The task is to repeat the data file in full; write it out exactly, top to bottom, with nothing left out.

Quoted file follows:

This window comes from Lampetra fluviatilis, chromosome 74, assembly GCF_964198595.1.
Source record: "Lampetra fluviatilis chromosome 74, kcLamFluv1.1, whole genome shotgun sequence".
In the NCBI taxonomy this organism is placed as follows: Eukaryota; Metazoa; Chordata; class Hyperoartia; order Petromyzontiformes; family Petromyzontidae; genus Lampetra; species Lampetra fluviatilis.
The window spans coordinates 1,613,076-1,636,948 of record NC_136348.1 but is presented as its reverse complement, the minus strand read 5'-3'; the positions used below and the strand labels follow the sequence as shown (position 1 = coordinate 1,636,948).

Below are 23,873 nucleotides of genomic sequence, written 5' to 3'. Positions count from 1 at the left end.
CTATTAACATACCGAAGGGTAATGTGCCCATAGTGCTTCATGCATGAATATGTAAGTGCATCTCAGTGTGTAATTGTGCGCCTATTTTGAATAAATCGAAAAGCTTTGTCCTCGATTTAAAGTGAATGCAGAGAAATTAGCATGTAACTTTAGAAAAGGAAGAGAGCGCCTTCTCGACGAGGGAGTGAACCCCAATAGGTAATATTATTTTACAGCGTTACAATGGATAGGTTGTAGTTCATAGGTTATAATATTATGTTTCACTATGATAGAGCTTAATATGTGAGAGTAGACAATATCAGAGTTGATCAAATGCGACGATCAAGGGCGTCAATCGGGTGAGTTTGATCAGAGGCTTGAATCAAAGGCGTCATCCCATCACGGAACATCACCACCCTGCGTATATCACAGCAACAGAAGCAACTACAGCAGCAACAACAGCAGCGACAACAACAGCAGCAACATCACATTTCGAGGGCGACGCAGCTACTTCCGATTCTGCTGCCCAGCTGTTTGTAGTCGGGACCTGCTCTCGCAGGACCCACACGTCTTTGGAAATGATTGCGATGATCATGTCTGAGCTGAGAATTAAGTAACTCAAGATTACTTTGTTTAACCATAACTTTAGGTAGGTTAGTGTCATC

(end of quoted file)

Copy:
This window comes from Lampetra fluviatilis, chromosome 74, assembly GCF_964198595.1.
Source record: "Lampetra fluviatilis chromosome 74, kcLamFluv1.1, whole genome shotgun sequence".
In the NCBI taxonomy this organism is placed as follows: Eukaryota; Metazoa; Chordata; class Hyperoartia; order Petromyzontiformes; family Petromyzontidae; genus Lampetra; species Lampetra fluviatilis.
The window spans coordinates 1,613,076-1,636,948 of record NC_136348.1 but is presented as its reverse complement, the minus strand read 5'-3'; the positions used below and the strand labels follow the sequence as shown (position 1 = coordinate 1,636,948).

Below are 23,873 nucleotides of genomic sequence, written 5' to 3'. Positions count from 1 at the left end.
CTATTAACATACCGAAGGGTAATGTGCCCATAGTGCTTCATGCATGAATATGTAAGTGCATCTCAGTGTGTAATTGTGCGCCTATTTTGAATAAATCGAAAAGCTTTGTCCTCGATTTAAAGTGAATGCAGAGAAATTAGCATGTAACTTTAGAAAAGGAAGAGAGCGCCTTCTCGACGAGGGAGTGAACCCCAATAGGTAATATTATTTTACAGCGTTACAATGGATAGGTTGTAGTTCATAGGTTATAATATTATGTTTCACTATGATAGAGCTTAATATGTGAGAGTAGACAATATCAGAGTTGATCAAATGCGACGATCAAGGGCGTCAATCGGGTGAGTTTGATCAGAGGCTTGAATCAAAGGCGTCATCCCATCACGGAACATCACCACCCTGCGTATATCACAGCAACAGAAGCAACTACAGCAGCAACAACAGCAGCGACAACAACAGCAGCAACATCACATTTCGAGGGCGACGCAGCTACTTCCGATTCTGCTGCCCAGCTGTTTGTAGTCGGGACCTGCTCTCGCAGGACCCACACGTCTTTGGAAATGATTGCGATGATCATGTCTGAGCTGAGAATTAAGTAACTCAAGATTACTTTGTTTAACCATAACTTTAGGTAGGTTAGTGTCATC